Your home is clean. The laundry is done (mostly). The floors are vacuumed. The dishes are washed. You’re pretty organized. So why does your home still feel messy? Why can’t you relax? You might need to reduce the visual clutter in your home.
What is Visual Clutter?
Visual clutter is made up of the items around your home that are within your vision — pretty much everything from the items on your counters, the decor on your shelves, the paintings on your walls and even the items inside your cabinets.
Alone, each of these items barely registers, but all together they can create a cluttered, messy look.
What’s on your kitchen counter? Common items might be cookbooks, oils, plants, a crock of utensils, a dish rack, a toaster, a KitchenAid mixer, a coffee pot, and maybe a bowl of fruit. That’s a lot to look at.
Common culprits of visual clutter include signs, collections, gallery walls, and throw pillows.
This may seem a little scary at first. After all, I’m talking about the things that make your house a home, the things that you love. Don’t worry.
The Impact of Visual Clutter
Visual clutter is tricky because it’s not necessarily messy or obvious, but it can still have a big effect on a lot of different aspects of your life.
Visual Clutter Causes Stress
You may not even be aware of it, but having items on your counters, shelves, and walls can increase stress levels and anxiety. Every time you look around your home, there’s something to see. It can seem messy, even if it’s technically not, and it can prevent you from relaxing.
If you or members in your household have attention issues, such as ADHD, visual clutter can exacerbate symptoms and reduce ability to focus. [source]
Visual Clutter Steals Time
It may not be obvious, but clutter can be a time suck, even if it’s decorative clutter. If your counters and shelves are full of items, dusting and cleaning those spaces can be time consuming. You’ve got to dust all the actual items, then you need to move them out of the way to dust the surface. Finally, you’ve got to put all the items back.
Clutter Steals Air Quality
I always tell clients, if systems aren’t easy, you won’t use them. The same goes for cleaning. If it’s difficult, if it’s time consuming, if it’s a big job, you’re much less likely to do it. Moving all your items to dust around them is all the above. So how often do you really do it?
Probably not often enough, resulting in your home being full of dust, allergens and air pollution.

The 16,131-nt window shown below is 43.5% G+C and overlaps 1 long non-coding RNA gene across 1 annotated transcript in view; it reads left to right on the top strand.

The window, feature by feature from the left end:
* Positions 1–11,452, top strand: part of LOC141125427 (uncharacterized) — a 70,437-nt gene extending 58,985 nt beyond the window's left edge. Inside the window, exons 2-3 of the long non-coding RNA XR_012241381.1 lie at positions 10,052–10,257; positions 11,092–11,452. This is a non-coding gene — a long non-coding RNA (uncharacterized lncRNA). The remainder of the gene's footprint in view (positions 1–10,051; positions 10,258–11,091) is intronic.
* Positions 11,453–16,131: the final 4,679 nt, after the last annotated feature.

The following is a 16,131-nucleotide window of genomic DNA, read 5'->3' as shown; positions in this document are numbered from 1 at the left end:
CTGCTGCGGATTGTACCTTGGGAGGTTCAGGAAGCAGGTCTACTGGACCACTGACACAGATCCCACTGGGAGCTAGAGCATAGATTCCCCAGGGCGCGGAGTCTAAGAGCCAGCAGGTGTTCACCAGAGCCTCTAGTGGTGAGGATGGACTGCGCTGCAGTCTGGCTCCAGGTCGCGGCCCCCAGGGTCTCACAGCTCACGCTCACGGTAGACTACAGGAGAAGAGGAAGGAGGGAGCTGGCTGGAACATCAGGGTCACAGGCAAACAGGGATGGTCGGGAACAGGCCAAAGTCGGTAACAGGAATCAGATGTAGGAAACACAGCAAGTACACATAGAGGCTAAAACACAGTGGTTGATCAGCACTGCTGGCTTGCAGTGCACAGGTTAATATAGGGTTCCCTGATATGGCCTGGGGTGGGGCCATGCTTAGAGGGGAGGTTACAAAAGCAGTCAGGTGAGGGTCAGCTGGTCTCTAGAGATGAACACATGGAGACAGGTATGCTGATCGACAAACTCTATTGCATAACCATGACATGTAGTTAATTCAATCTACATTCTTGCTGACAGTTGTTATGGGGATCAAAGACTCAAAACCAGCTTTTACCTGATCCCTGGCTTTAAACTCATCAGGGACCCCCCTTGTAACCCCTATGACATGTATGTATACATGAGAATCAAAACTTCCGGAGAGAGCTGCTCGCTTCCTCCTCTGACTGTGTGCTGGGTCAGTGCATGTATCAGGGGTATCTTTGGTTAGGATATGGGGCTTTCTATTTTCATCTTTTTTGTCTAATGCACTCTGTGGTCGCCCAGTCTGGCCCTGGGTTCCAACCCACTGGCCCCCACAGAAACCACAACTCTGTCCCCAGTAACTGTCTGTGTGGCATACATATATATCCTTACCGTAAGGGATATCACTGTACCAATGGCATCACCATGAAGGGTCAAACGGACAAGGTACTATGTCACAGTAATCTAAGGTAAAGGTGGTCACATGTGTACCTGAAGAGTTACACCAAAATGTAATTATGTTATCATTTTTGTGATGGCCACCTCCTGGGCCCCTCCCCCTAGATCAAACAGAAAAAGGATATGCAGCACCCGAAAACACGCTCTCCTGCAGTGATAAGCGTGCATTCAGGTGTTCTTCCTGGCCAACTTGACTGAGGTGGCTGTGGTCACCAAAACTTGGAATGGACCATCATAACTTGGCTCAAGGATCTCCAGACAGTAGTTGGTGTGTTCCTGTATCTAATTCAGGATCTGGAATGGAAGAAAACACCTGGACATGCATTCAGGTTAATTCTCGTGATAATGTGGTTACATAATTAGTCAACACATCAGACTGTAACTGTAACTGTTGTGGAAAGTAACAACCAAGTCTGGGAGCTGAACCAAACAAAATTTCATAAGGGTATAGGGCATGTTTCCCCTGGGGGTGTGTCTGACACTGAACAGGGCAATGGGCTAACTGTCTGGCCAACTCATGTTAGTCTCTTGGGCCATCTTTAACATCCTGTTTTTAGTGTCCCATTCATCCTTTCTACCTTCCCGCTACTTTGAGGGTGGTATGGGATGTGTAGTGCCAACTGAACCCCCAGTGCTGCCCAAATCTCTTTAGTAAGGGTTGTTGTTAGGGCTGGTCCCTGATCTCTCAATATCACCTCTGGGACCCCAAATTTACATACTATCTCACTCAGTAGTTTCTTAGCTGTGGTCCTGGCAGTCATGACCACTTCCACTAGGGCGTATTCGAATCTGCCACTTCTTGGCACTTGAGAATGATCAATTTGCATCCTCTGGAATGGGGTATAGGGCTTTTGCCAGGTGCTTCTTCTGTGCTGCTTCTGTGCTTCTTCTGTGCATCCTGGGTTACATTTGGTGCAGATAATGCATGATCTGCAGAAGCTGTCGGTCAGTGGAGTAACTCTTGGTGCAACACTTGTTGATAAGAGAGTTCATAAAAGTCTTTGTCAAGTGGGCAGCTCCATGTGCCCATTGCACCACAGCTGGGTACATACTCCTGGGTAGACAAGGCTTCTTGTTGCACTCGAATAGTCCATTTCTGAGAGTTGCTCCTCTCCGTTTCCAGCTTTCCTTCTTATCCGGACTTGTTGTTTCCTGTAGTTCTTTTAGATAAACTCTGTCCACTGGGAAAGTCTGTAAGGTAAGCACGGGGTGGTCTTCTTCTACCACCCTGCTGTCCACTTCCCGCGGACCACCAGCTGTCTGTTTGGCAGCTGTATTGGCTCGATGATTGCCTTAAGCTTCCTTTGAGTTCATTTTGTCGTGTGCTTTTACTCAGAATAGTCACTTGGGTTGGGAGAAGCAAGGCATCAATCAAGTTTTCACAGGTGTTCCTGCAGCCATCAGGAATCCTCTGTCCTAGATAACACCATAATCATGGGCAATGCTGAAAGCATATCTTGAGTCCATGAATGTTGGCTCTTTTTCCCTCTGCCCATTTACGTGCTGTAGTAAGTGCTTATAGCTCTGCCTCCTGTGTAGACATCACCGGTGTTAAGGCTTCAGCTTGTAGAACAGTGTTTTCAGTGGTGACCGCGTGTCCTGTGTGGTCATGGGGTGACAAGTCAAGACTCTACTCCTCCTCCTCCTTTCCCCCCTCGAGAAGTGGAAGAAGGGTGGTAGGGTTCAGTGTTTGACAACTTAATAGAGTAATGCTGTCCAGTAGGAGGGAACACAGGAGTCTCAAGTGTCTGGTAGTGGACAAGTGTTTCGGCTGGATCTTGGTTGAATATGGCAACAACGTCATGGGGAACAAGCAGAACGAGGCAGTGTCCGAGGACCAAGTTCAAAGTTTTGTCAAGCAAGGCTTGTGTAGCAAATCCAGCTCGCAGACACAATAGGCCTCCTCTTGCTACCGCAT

Visual Clutter is Expensive
When you succumb to purchasing decorative items or collections that contribute to visual clutter, it can be expensive (Yes, I’m looking at your Ray Dunne collection.). When you start a collection or open the door to having a collection, it can be quite addicting. Unless we’re talking about a rock collection, it can also be expensive.
Starting a collection can be a slippery slope. Where does it end?
Reducing Visual Clutter
Everyone’s tolerance for clutter and stuff is different.
If you’re reading this and can’t relate — you either already have a simple space or you have a higher tolerance for visual clutter, as some do!
If you’re reading this and some of it is hitting home, it’s okay! So many of us are so overwhelmed by all of our things, we don’t know what to do. But don’t worry, there are simple ways to reduce visual clutter. Yes, you might have to let some of your collection go, but you can still keep your home cozy, comfortable and yours while simplifying and reducing visual clutter.
The first step to reducing visual clutter is to realize it’s there. Look around your home. How busy are your spaces? How many pillows are on the couch? How many little things are jammed onto the mantel and the shelves? How much is on your counter? Hanging on your walls?
Once you see it, it’s hard to unsee.
Quiet Your Space
If, suddenly, your items are feeling a bit suffocating, Myquellin Smith, aka The Nester, recommends trying to “Quiet Your Space” by removing all decorative items and small pieces of furniture from your room. Put these items in a temporary holding area — no purging yet.
Yes, it will feel pretty barren at first, but after a day or two you’ll get used to it and you will get used to it, and maybe even like it. During this time, you’ll probably also miss some things. These are the ones that are key to bring back in, the ones that really matter.
Create a vision for your space, centered on the items you’re missing. For more details on how to bring these items back into your home in a stylish way, I highly recommend checking out Myquellin Smith’s book The Cozy Minimalist (no ebook here, you’re going to want to flip through the real thing! See if your library has it!). I’m all about reducing visual clutter, but will not pretend I know how to be a designer!
And don’t be afraid of the word “minimalist” in the title, everyone has their own level of items they’re comfortable having.
Related Post: Why Moms Need Minimalism
Ways to Reduce Visual Clutter